That method of exploration also launched her career as a freelance writer. She noticed that businesses tended to cluster, and found herself one day in the fur district. “A man came out of a store and told me his name was Edgar Lehman and gave me the history of the fur district,” she remembered. “I wrote an article about it — it wasn’t very hard — practically word for word from Mr. Lehman. I took it to Vogue and they paid me $40. It was a lot of money — when I did get a regular job, they paid me $12 a week.”

She subsequently wrote articles about the leather district (long gone from Manhattan), the flower district and the diamond district, which was then around Canal St. on the Lower East Side.

Her observations and conclusions about the interactions of people, where they work and live in urban settings, were sharpened after she married Robert Hyde Jacobs, an architect, and began writing for Architectural Forum. An assignment to interview Edward Bacon, a renowned city planner in Philadelphia, was a turning point.

“He was a quite a big pooh-bah. On a tour of the city, he took me along a street that was crowded with people — it was just after the war [World War II] — migrants from the South. People were looking out of their windows, kids playing in the street, people sitting on the stoops,” she said.

“He [Bacon] had a long face. He then took me one street over — there wasn’t a solitary soul in sight, except for a little boy kicking a tire in the street. I asked him ‘Where are all the people?’ But he talked about the marvelous vista. I wanted to know why people weren’t admiring the vista, and he said, ‘They don’t appreciate these things.’ He wasn’t interested in people. It was quite a revelation,” Jacobs said. “I didn’t have any credence in him any more. So I made myself my own expert.”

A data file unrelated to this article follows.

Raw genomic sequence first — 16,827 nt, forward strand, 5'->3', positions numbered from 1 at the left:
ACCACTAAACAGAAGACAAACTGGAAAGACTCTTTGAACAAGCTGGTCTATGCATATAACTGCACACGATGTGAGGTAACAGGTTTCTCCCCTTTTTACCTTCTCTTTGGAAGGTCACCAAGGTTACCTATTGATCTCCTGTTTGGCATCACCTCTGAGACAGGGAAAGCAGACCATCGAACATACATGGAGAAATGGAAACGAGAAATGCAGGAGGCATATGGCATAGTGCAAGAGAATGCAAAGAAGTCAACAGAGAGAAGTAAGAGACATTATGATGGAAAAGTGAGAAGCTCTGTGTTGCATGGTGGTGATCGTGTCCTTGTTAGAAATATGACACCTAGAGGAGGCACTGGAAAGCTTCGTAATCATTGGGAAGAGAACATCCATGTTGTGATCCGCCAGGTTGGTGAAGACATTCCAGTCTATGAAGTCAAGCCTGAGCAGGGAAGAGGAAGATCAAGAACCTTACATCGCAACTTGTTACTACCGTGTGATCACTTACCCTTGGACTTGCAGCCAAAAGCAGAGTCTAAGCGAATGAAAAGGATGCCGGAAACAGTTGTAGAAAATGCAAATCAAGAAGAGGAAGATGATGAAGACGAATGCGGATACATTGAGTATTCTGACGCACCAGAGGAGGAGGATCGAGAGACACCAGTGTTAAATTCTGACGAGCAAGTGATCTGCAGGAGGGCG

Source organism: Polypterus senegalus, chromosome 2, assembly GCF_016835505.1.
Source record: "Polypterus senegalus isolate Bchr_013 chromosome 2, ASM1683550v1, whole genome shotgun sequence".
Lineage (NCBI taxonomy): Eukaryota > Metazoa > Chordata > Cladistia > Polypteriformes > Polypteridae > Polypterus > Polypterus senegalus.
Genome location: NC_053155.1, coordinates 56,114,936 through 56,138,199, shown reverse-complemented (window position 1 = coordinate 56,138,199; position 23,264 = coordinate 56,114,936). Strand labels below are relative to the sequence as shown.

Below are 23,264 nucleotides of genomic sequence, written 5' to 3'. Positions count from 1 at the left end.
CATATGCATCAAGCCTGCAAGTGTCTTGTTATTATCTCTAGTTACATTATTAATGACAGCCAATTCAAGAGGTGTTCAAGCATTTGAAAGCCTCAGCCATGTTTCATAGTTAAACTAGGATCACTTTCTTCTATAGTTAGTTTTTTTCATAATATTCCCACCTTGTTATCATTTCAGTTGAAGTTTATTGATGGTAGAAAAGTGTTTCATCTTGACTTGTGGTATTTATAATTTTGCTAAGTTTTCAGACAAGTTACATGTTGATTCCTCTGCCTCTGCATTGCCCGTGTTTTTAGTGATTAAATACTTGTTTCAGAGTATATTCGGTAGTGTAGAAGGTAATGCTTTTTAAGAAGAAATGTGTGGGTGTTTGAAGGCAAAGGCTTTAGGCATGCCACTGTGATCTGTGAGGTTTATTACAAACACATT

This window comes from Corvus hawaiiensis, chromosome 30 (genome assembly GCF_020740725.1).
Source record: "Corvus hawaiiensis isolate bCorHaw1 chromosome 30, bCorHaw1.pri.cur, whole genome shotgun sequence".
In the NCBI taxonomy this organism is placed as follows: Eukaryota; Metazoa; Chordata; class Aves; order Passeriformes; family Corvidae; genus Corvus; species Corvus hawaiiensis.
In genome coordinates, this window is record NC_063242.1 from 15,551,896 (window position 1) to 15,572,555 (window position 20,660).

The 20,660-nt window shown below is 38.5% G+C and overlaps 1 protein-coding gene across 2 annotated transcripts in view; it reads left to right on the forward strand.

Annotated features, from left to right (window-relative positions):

Many urban planners and architects rejected her conclusions about the necessity for a threshold of urban density and the importance of mixing uses. “They had everything invested in what they believed, and I had nothing to loose,” Jacobs said. “But it was clear that urban renewal was official vandalism based on anti-urban assumptions.”

The battle against a 14-block urban renewal project in the West Village was based on the assumption that the neighborhood would be designated a slum. “It always began with a study to see if a neighborhood is a slum,” Jacobs said. “Then they could bulldoze it and it would fall into the hands of developers who could make a lot of money.”

Jacobs said her husband had pointed out that the amount of money devoted to the cost of a study was directly related to the cost of the ultimate project: “They were going to add so many more units of housing than already existed, but we noticed it was very expensive per unit. They said they would preserve existing housing; it was their regular line — but they lied. We had informants who told us they had no intention of preserving anything.”